Gregorie brought Edsel's dream to life
First Lincoln Continental began as hurried sketch in September 1938
Edsel wanted a "special little sports car" that he could drive during the 1939 winter months at his Hobe Sound estate in Florida. On a September day in 1938, Gregorie, then 29, listened to Edsel's concepts. Then the consummate draftsman tacked down a sheet of tracing paper over a drawing of Ford's leading streamlined vehicle, the V-12 Lincoln Zephyr, and jotted some outlines.
Gregorie later recalled to biographers that the work took less than an hour; to some, he said that it took just 30 minutes to flesh out the first Lincoln Continental.
By today's standards, some elements might seem awkward: the bulbous fenders, relatively massive stance, plain wheels with baby moon hubcaps and a slightly hunchbacked convertible top.
In 1939, though, the car was lean, long and low - and sensational. Edsel's concept brought the roofline down 3 inches and lengthened the hood 7 inches. The downward-sloping hood was daring, as were the shortened trunk and the extended length of the front fenders. Jauntily perched on the rear bumper was a spare tire.
Seeking a Continental flair
Edsel had been touring in Europe in 1938 when the idea of bringing Continental styling to America took root. He knew that, with Lincoln, he had an opportunity to innovate. Lincoln was Edsel's turf, a place where he could give his styling concepts room to grow.
His first market success, the V-12 Zephyr, had debuted to wide acclaim on the show circuit in 1936. The car, based on a concept built at Briggs Manufacturing Co., a body maker, and designed by Dutch engineer John Tjaarda, had been shepherded by Edsel to become a midpriced Lincoln. The project had been shielded from Henry Ford and production chief Charles Sorensen until the last moment, and so it came to market with excellent styling but without much mechanical refinement.
The Zephyr had received a lot of Ford publicity, sharing pages with the civic celebrations honoring Henry Ford's 75th birthday.
After the approval of a one-tenth-scale clay model in October 1938 and a set of full-sized drawings, but no full-sized clay, Edsel's Continental concept was assembled using off-the-shelf Zephyr parts for much of the construction. It weighed more than 5,000 pounds and was said to include more than 500 pounds of solder to smooth the sheet metal.
The car was painted dove gray and photographed against a steely winter industrial landscape in Dearborn on Feb. 23, 1939.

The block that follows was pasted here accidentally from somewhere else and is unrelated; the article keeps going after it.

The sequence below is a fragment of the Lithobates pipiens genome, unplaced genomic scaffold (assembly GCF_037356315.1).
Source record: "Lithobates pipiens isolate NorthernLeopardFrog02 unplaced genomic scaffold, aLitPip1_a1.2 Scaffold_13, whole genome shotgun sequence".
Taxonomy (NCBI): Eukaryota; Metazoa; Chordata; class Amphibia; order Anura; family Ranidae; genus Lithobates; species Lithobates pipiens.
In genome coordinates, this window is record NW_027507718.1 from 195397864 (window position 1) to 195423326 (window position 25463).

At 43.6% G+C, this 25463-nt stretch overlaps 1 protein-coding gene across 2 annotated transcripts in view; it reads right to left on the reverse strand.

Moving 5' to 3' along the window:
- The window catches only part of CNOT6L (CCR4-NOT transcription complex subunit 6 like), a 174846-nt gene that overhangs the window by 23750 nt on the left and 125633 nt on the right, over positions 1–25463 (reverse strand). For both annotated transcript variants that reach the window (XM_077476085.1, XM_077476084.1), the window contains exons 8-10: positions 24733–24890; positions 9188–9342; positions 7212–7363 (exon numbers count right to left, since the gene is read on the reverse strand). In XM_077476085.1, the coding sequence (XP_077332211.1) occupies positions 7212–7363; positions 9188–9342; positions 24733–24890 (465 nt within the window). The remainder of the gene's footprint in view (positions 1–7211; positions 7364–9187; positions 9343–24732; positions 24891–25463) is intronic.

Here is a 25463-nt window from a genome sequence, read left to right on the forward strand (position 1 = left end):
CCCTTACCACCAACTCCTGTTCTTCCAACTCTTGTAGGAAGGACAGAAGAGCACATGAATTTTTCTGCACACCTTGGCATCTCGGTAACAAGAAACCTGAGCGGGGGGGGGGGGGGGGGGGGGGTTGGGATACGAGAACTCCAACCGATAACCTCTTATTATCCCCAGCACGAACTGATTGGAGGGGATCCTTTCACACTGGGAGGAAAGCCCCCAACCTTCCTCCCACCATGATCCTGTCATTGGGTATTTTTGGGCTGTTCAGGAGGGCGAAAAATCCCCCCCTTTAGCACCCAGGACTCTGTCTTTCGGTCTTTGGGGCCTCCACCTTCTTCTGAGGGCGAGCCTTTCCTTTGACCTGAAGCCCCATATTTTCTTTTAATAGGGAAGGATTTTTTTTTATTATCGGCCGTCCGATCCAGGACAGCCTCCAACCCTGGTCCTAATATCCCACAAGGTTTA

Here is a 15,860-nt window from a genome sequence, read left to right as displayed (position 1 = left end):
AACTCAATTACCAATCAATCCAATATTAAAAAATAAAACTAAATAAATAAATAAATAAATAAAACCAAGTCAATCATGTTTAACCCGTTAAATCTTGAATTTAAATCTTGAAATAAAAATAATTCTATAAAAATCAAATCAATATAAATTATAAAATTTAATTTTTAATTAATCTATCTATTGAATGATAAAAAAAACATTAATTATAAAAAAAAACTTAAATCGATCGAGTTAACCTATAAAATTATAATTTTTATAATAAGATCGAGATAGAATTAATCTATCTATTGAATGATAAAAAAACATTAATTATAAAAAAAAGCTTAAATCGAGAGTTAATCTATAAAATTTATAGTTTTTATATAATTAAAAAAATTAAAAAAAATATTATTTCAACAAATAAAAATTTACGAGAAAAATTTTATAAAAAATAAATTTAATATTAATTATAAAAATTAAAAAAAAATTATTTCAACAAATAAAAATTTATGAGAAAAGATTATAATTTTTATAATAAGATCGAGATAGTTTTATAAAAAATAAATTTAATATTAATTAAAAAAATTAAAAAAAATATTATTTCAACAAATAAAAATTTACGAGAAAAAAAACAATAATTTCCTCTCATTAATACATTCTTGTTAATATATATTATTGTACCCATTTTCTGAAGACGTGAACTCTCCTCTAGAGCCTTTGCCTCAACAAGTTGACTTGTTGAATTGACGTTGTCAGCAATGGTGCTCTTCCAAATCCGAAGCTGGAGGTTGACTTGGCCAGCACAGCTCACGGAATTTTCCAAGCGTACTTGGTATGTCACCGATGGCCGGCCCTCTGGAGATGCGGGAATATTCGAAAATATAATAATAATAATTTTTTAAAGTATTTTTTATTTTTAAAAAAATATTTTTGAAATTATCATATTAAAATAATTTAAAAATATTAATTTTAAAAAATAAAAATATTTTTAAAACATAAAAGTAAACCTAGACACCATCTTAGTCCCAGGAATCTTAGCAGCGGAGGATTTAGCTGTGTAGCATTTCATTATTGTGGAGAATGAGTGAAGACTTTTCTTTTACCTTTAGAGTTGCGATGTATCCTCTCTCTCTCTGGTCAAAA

Edsel's Florida drives among the rich were reputed to have led to more than 200 open orders filed for the Continental, with blank checks offered in many cases.
That enthusiasm led Edsel to push the car into production. Continental No. 2, a production prototype, moved the passenger compartment forward to give more interior room, shortening the hood and front fenders, and the trunk was raised. Ford thought enough of the new model to put a new piece of equipment in the car - the company's first steering column-mounted shifter. On Oct. 2, 1939, the Continental went on sale for $2,840.
Over the years, Bob Gregorie's idea of a rear-mounted spare remained, although in subdued form.
The V-12 engine borrowed from the Zephyr was unreliable, and the suspension and mechanical systems under Gregorie's sweeping design lines were outdated by competitors' luxury vehicles.
Edsel's unfailing taste, his willingness to experiment and his success in encouraging skilled subordinates created what the Museum of Modern Art declared, in 1951, was one of the eight most important cars before World War II.
Sadly, Edsel's death in 1943 and the war itself halted Continental production and killed the Zephyr, as though fate intended to wipe away all of the Ford son's marks on the company. The Continental returned for 1946-48, but it was not in the lineup for 1949, the first postwar Lincoln.
William Clay Ford's distinctive Continental Mark II made the scene in 1956-57. From 1958 through 2002, the Continental was either a Lincoln series or a separate nameplate.
Gregorie purchased Edsel's original "special little sports car" and modified it several times. The car later was scrapped, and only its photographs and drawings remain to show the original design that so captivated Edsel's friends.
You can reach Tim Moran at firstname.lastname@example.org.